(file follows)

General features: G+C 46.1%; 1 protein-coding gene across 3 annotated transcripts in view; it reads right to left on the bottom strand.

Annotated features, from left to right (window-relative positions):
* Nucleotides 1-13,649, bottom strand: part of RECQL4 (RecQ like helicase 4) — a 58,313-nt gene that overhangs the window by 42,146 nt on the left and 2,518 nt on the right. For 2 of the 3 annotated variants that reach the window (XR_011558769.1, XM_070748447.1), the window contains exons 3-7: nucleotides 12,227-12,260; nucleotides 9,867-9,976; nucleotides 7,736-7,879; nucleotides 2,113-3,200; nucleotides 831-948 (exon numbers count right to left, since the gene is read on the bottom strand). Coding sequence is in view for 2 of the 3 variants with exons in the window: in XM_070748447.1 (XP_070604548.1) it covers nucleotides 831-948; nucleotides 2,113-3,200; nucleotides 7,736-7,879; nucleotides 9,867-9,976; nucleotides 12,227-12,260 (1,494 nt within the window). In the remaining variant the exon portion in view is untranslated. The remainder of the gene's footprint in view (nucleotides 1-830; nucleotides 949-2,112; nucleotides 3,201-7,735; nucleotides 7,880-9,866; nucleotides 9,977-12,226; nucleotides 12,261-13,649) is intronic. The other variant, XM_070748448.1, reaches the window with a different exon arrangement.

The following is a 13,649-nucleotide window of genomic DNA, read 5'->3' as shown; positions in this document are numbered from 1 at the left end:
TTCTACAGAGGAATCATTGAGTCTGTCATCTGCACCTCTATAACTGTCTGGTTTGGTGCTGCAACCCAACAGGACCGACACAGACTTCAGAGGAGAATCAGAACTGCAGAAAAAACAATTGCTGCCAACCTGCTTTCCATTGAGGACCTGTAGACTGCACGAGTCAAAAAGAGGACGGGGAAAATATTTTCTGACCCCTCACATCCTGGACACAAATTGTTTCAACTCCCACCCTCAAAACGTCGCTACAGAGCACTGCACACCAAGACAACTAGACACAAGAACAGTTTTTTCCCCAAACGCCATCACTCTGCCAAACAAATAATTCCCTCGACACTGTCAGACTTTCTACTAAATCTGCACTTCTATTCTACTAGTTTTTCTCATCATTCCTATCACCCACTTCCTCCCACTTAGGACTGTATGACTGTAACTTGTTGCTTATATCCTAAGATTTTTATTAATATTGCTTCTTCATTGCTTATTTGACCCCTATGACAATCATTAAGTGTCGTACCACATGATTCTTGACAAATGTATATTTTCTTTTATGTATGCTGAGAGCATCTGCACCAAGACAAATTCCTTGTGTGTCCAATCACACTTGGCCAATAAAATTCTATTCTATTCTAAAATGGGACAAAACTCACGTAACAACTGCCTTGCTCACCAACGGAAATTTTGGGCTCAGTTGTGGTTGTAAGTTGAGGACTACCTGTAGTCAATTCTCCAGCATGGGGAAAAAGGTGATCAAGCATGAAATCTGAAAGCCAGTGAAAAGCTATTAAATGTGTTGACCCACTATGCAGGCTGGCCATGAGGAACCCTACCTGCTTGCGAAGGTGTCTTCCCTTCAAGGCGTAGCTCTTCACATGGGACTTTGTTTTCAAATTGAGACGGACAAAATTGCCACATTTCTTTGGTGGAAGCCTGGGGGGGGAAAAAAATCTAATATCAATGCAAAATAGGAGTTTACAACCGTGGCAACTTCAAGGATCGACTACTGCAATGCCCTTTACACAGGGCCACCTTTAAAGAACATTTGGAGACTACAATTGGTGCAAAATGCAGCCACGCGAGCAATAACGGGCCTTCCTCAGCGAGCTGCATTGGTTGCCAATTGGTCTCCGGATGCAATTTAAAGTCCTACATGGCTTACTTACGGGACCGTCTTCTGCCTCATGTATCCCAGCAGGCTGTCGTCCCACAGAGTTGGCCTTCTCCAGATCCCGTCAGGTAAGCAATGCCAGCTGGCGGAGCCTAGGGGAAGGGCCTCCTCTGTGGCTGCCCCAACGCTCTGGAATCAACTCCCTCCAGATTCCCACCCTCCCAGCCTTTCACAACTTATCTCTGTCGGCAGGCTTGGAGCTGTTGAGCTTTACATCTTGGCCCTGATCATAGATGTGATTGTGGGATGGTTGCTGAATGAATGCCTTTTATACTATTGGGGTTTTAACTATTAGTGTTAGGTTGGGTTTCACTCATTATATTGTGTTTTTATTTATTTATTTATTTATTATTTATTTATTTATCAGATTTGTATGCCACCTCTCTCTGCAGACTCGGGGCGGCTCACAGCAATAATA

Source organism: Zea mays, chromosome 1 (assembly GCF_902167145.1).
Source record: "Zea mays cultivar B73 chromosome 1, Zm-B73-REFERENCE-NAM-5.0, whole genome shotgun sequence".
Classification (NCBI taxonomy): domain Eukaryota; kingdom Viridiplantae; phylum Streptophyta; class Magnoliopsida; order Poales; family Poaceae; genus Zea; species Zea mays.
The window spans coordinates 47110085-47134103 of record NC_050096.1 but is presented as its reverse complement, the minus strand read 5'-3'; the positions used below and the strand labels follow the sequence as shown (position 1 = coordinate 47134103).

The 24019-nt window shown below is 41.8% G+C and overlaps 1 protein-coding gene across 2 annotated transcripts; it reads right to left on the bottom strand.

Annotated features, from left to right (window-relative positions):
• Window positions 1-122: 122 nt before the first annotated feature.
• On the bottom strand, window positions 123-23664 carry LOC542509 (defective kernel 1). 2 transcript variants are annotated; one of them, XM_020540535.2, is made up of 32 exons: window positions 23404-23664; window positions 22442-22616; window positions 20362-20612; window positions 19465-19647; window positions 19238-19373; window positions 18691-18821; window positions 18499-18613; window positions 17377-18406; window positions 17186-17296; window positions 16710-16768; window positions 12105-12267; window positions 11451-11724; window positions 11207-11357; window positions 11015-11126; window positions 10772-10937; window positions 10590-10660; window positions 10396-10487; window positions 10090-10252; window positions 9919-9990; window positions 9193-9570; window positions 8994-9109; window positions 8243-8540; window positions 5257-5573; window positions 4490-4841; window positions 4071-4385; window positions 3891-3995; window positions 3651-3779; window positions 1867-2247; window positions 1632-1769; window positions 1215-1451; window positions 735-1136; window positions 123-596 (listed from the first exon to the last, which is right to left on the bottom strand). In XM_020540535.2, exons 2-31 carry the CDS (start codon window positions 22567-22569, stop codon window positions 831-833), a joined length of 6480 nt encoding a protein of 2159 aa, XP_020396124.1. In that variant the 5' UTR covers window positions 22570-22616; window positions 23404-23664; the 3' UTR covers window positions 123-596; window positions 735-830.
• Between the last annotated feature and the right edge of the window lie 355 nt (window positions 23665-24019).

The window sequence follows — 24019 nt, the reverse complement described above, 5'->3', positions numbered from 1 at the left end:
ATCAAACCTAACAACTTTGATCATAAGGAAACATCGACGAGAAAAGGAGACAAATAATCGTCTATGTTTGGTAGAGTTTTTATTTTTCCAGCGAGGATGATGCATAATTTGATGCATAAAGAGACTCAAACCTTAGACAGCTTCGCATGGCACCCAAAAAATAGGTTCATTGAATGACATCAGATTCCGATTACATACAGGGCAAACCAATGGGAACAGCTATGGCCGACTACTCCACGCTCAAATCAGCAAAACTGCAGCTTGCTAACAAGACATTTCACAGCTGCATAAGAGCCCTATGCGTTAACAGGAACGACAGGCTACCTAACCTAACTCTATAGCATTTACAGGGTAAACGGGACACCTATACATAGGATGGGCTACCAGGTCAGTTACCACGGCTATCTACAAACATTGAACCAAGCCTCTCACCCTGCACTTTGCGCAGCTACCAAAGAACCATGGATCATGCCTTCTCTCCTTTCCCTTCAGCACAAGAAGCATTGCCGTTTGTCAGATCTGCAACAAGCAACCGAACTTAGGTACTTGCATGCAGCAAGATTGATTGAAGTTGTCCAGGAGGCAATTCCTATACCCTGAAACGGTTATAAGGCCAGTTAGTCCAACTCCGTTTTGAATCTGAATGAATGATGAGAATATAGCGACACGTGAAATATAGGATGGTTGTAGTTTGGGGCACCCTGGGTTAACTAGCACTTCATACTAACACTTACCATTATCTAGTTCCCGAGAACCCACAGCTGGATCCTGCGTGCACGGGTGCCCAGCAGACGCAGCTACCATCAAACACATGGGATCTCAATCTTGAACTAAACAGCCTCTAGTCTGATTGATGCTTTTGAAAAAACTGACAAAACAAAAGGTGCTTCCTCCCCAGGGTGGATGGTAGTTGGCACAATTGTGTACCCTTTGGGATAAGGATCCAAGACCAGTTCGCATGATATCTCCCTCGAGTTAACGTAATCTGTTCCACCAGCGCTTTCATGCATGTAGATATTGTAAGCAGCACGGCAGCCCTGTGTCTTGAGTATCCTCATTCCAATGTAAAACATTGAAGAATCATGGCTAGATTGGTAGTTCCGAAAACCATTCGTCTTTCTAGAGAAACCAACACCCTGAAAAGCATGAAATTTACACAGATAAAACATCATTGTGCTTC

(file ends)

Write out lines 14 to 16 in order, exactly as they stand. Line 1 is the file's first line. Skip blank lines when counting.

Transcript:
• Between the last annotated feature and the right edge of the window lie 355 nt (window positions 23665-24019).

The window sequence follows — 24019 nt, the reverse complement described above, 5'->3', positions numbered from 1 at the left end:
ATCAAACCTAACAACTTTGATCATAAGGAAACATCGACGAGAAAAGGAGACAAATAATCGTCTATGTTTGGTAGAGTTTTTATTTTTCCAGCGAGGATGATGCATAATTTGATGCATAAAGAGACTCAAACCTTAGACAGCTTCGCATGGCACCCAAAAAATAGGTTCATTGAATGACATCAGATTCCGATTACATACAGGGCAAACCAATGGGAACAGCTATGGCCGACTACTCCACGCTCAAATCAGCAAAACTGCAGCTTGCTAACAAGACATTTCACAGCTGCATAAGAGCCCTATGCGTTAACAGGAACGACAGGCTACCTAACCTAACTCTATAGCATTTACAGGGTAAACGGGACACCTATACATAGGATGGGCTACCAGGTCAGTTACCACGGCTATCTACAAACATTGAACCAAGCCTCTCACCCTGCACTTTGCGCAGCTACCAAAGAACCATGGATCATGCCTTCTCTCCTTTCCCTTCAGCACAAGAAGCATTGCCGTTTGTCAGATCTGCAACAAGCAACCGAACTTAGGTACTTGCATGCAGCAAGATTGATTGAAGTTGTCCAGGAGGCAATTCCTATACCCTGAAACGGTTATAAGGCCAGTTAGTCCAACTCCGTTTTGAATCTGAATGAATGATGAGAATATAGCGACACGTGAAATATAGGATGGTTGTAGTTTGGGGCACCCTGGGTTAACTAGCACTTCATACTAACACTTACCATTATCTAGTTCCCGAGAACCCACAGCTGGATCCTGCGTGCACGGGTGCCCAGCAGACGCAGCTACCATCAAACACATGGGATCTCAATCTTGAACTAAACAGCCTCTAGTCTGATTGATGCTTTTGAAAAAACTGACAAAACAAAAGGTGCTTCCTCCCCAGGGTGGATGGTAGTTGGCACAATTGTGTACCCTTTGGGATAAGGATCCAAGACCAGTTCGCATGATATCTCCCTCGAGTTAACGTAATCTGTTCCACCAGCGCTTTCATGCATGTAGATATTGTAAGCAGCACGGCAGCCCTGTGTCTTGAGTATCCTCATTCCAATGTAAAACATTGAAGAATCATGGCTAGATTGGTAGTTCCGAAAACCATTCGTCTTTCTAGAGAAACCAACACCCTGAAAAGCATGAAATTTACACAGATAAAACATCATTGTGCTTC